This study has certain limitations. Informed by previous research, we analyzed PA and NA as groups of affective states. Separating the specific affective states, albeit leading to multiple comparisons, may result in a more complete representation of affective dynamics because variability in anxiety, anger, and sadness could potentially be distinct from each other [Reference Lamers, Swendsen and Cui107]. In addition, in view of reports that psychiatric patients may display difficulties in identifying and labelling emotions [Reference Kimhy, Myin-Germeys, Palmier-Claus and Swendsen101, Reference Kimhy, Gill, Brucato, Vakhrusheva, Arndt and Gross108], the use of physiological assessment of affective experiences may supplement the subjective report and provide a more comprehensive understanding of affective dynamics. Lastly, as different clinical rating scales were selected to measure symptom severity for the two clinical groups respectively, the exploratory analyses on the association between symptom severity and affective dynamics could only be conducted within group.

In summary, the present study showed that patients with schizophrenia have elevated NA and reduced variability of PA. Addressing affective dynamic subcomponents across both positive and negative affect may inform illness management and affective regulation efforts.

Author contribution

S.H.S., A.K.C. and I.E.S. conceived of the research question and methodology. L.K.C., C.L., G.H.C., W.C.C., A.D.M., S.S.C., and S.L. coordinated data collection and supervision at various sites. Data management was done by A.K.C. and L.K.C. Data analysis was done by A.K.C., under the supervision of S.H.S. S.H.S came up with the first draft of the paper. All authors were involved in editing the drafts and approved the final version of the manuscript.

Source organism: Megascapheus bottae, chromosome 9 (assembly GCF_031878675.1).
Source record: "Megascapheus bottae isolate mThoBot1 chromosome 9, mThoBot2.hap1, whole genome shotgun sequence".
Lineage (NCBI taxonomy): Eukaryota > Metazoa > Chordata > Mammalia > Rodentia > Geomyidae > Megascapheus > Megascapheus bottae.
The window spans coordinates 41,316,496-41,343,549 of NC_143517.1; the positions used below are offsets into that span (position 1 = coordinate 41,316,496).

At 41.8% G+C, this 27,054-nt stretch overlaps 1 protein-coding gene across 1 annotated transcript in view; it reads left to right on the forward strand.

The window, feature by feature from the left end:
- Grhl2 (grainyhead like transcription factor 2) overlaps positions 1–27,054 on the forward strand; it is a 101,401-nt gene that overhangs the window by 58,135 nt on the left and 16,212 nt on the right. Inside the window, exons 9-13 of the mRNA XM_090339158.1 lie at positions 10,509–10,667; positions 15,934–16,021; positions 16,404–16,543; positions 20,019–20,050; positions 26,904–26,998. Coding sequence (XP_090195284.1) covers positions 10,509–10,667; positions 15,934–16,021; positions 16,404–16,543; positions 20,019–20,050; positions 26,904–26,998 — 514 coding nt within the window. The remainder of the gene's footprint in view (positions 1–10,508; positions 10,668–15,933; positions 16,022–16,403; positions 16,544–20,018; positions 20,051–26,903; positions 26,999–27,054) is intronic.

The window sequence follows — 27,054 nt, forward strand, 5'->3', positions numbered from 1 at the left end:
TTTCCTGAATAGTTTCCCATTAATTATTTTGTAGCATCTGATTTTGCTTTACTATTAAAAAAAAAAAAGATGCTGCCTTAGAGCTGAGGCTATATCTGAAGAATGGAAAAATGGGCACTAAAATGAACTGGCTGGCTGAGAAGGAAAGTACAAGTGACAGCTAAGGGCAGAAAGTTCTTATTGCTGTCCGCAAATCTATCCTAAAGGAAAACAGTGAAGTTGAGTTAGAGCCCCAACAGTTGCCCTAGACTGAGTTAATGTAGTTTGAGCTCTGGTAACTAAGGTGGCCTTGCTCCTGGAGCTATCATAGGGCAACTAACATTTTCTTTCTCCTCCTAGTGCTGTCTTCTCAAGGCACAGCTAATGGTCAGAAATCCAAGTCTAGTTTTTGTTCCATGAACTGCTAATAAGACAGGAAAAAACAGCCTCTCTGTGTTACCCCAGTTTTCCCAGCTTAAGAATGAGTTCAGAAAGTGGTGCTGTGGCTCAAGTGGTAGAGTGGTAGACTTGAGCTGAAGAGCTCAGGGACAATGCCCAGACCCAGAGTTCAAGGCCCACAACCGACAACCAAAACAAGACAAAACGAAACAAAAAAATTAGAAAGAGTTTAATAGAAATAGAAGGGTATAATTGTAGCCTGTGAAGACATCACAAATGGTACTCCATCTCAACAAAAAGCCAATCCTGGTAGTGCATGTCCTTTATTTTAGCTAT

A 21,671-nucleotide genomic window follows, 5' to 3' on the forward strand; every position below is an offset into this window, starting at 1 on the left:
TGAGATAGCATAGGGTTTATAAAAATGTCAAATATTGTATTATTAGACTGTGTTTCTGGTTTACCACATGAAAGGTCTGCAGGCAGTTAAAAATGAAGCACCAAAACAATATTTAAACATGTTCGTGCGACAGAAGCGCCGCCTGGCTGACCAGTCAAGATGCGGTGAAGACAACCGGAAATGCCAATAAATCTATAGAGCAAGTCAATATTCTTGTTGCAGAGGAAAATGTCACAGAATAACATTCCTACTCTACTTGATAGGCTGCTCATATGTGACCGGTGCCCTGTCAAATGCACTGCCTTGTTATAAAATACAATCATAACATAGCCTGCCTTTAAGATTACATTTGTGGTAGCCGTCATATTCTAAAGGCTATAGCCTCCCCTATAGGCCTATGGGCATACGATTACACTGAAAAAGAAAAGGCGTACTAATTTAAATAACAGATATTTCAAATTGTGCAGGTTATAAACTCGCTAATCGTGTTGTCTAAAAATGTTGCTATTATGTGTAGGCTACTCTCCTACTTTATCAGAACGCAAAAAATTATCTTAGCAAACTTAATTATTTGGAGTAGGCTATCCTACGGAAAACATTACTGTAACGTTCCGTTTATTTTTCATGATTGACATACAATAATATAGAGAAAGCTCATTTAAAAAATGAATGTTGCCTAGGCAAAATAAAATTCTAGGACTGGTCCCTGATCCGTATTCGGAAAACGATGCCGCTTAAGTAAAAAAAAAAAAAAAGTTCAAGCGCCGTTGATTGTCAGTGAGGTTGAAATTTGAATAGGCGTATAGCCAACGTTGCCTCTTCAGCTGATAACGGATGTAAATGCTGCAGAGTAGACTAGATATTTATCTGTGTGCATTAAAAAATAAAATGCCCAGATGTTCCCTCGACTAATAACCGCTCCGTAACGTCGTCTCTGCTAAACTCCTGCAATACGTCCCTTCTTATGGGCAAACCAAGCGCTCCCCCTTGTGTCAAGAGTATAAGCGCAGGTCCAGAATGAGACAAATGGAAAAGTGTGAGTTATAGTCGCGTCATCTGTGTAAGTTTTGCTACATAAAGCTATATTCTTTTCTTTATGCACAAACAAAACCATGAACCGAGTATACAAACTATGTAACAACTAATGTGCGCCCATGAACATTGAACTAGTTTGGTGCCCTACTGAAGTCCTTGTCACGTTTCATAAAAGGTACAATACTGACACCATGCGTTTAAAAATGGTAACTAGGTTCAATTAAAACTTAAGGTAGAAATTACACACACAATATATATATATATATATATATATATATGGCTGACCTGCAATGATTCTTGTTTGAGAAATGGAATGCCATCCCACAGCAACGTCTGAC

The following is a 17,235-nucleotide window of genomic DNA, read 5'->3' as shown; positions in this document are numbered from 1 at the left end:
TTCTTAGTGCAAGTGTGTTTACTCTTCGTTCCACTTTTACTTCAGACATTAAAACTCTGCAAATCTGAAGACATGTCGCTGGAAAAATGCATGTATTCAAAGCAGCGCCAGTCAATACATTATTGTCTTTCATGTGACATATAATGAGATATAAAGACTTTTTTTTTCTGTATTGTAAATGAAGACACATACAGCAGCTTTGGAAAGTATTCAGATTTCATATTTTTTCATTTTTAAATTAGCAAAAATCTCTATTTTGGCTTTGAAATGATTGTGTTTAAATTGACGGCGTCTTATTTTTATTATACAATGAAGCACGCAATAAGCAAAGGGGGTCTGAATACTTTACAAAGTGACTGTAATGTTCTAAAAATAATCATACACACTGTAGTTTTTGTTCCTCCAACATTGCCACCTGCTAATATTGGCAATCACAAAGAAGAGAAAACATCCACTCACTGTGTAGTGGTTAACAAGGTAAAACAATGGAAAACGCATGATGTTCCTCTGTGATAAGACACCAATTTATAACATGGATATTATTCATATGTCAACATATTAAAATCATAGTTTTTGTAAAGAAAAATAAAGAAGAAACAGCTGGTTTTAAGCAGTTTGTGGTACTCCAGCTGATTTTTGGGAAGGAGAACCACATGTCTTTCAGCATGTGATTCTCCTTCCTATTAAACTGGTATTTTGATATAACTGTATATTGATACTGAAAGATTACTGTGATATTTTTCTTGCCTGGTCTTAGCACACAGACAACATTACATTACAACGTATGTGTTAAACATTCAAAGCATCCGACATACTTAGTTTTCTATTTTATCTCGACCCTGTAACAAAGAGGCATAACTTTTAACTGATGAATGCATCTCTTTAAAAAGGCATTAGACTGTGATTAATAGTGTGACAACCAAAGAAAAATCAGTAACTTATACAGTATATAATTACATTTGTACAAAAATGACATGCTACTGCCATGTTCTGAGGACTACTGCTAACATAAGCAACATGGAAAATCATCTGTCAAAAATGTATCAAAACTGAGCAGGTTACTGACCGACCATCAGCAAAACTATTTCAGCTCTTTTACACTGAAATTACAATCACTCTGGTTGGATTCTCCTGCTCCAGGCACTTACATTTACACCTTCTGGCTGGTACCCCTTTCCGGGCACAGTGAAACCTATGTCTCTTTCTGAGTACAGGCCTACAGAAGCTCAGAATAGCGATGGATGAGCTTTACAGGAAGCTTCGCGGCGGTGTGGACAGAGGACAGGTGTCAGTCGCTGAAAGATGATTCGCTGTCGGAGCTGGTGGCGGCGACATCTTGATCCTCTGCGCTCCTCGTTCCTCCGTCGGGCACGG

Financial support

This work was supported by The Chinese University of Hong Kong (4052054, 4052240) and the Health Bureau (13140131).

Competing interest

The authors declare none.


Grove, TB, Tso, IF, Chun, J, Mueller, SA, Taylor, SF, Ellingrod, VL. et al. Negative affect predicts social functioning across schizophrenia and bipolar disorder: findings from an integrated data analysis. Psychiatry Res. 2016;243:198206. doi:10.1016/j.psychres.2016.06.031.CrossRefGoogle ScholarPubMed
Reininghaus, U, Böhnke, JR, Hosang, G, et al. Evaluation of the validity and utility of a transdiagnostic psychosis dimension encompassing schizophrenia and bipolar disorder. Br J Psychiatry. 2016;209(2):107–13. doi:10.1192/bjp.bp.115.167882.CrossRefGoogle ScholarPubMed
Buckley, PF, Miller, BJ, Lehrer, DS, Castle, DJ. Psychiatric comorbidities and schizophrenia. Schizophr Bull. 2009;35(2):383402. doi:10.1093/schbul/sbn135.CrossRefGoogle ScholarPubMed
Craddock, N, O’Donovan, MC, Owen, MJ. The genetics of schizophrenia and bipolar disorder: dissecting psychosis. J Med Genet. 2005;42(3):193204. doi:10.1136/jmg.2005.030718.CrossRefGoogle ScholarPubMed